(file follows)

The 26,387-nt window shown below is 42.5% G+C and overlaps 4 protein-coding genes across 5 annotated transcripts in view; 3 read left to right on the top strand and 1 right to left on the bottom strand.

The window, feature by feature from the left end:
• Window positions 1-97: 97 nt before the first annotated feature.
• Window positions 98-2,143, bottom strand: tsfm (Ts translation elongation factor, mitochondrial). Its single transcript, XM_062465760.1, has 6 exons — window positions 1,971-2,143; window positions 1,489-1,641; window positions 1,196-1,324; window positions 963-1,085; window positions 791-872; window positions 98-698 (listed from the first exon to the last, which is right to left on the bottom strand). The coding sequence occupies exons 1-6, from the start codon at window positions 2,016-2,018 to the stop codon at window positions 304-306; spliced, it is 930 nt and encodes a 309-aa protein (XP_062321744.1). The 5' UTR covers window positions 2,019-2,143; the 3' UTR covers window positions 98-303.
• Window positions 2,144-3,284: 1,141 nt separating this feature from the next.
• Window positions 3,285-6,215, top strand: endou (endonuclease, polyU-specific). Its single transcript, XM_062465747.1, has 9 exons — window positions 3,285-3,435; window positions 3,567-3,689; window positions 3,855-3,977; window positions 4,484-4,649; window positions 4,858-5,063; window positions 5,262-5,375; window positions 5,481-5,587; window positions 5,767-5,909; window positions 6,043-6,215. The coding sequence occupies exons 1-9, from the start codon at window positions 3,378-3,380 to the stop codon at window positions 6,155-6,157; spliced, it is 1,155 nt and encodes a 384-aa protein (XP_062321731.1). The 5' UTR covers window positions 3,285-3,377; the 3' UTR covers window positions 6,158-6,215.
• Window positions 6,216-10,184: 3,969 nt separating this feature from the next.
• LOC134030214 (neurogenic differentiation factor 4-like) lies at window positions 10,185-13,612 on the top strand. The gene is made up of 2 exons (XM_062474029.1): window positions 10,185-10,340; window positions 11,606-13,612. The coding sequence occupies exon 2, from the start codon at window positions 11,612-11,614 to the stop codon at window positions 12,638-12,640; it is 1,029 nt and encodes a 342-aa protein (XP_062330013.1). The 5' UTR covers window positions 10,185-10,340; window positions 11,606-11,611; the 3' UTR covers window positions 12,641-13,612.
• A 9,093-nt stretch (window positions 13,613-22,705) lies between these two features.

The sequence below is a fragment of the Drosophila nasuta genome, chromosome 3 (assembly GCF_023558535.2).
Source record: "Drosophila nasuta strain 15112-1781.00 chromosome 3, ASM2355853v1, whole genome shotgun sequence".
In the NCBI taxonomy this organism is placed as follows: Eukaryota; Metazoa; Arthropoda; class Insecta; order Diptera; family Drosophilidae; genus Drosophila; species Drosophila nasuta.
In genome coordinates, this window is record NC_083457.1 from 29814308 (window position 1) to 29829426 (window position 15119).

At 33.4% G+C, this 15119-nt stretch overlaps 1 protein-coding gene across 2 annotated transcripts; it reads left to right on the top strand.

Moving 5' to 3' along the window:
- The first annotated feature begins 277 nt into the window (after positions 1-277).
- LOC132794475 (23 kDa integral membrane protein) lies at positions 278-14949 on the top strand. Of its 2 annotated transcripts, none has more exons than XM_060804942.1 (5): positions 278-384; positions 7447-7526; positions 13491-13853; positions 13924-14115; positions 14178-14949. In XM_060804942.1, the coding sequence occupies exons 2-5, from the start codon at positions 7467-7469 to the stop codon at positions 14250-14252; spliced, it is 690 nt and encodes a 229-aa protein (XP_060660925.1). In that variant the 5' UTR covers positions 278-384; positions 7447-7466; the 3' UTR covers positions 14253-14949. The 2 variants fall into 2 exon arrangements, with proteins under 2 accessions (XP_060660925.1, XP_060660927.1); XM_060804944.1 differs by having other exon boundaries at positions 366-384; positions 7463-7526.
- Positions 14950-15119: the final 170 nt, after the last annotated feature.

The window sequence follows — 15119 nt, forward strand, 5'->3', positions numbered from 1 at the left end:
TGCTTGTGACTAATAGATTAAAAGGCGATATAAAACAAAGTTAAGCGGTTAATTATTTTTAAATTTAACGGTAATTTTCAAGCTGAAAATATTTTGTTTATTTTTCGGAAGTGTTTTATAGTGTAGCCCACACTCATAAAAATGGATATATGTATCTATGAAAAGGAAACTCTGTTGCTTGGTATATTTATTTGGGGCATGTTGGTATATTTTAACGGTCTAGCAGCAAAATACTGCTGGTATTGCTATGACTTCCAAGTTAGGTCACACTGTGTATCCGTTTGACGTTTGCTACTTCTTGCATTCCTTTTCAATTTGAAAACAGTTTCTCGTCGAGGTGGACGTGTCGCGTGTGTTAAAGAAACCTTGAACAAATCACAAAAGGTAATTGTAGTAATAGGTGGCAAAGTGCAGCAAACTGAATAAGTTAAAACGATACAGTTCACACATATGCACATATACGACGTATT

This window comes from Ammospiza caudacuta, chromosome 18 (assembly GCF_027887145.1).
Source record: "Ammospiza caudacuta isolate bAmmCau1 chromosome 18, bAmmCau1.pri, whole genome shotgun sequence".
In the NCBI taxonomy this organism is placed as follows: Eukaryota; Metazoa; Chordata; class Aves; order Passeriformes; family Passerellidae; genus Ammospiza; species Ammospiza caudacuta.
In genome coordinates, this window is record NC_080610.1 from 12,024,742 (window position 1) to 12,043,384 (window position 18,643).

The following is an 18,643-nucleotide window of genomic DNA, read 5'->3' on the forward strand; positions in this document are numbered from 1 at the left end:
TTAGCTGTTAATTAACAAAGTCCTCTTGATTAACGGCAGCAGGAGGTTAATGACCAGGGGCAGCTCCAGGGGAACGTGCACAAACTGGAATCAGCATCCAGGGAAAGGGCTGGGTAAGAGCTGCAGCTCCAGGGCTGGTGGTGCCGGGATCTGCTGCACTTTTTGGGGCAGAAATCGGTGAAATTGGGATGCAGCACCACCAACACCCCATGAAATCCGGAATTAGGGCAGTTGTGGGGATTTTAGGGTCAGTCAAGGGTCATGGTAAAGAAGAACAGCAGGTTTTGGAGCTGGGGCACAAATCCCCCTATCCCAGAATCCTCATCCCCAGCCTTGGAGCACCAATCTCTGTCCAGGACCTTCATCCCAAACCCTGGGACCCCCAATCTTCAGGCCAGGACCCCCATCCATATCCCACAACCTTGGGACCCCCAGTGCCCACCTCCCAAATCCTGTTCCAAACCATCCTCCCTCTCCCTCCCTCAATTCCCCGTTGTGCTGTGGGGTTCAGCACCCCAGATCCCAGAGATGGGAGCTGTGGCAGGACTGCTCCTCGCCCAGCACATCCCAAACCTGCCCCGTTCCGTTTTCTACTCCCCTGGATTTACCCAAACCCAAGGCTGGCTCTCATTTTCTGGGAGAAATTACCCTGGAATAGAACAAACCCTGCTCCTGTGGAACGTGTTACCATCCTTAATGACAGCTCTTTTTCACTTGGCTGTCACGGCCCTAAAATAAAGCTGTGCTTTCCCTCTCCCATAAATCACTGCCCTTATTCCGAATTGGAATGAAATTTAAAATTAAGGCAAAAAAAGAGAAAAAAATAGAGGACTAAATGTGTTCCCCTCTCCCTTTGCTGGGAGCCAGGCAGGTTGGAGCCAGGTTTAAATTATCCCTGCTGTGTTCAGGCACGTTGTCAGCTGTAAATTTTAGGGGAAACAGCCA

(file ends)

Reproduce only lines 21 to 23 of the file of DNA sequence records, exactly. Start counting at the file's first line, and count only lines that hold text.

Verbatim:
This window comes from Ammospiza caudacuta, chromosome 18 (assembly GCF_027887145.1).
Source record: "Ammospiza caudacuta isolate bAmmCau1 chromosome 18, bAmmCau1.pri, whole genome shotgun sequence".
In the NCBI taxonomy this organism is placed as follows: Eukaryota; Metazoa; Chordata; class Aves; order Passeriformes; family Passerellidae; genus Ammospiza; species Ammospiza caudacuta.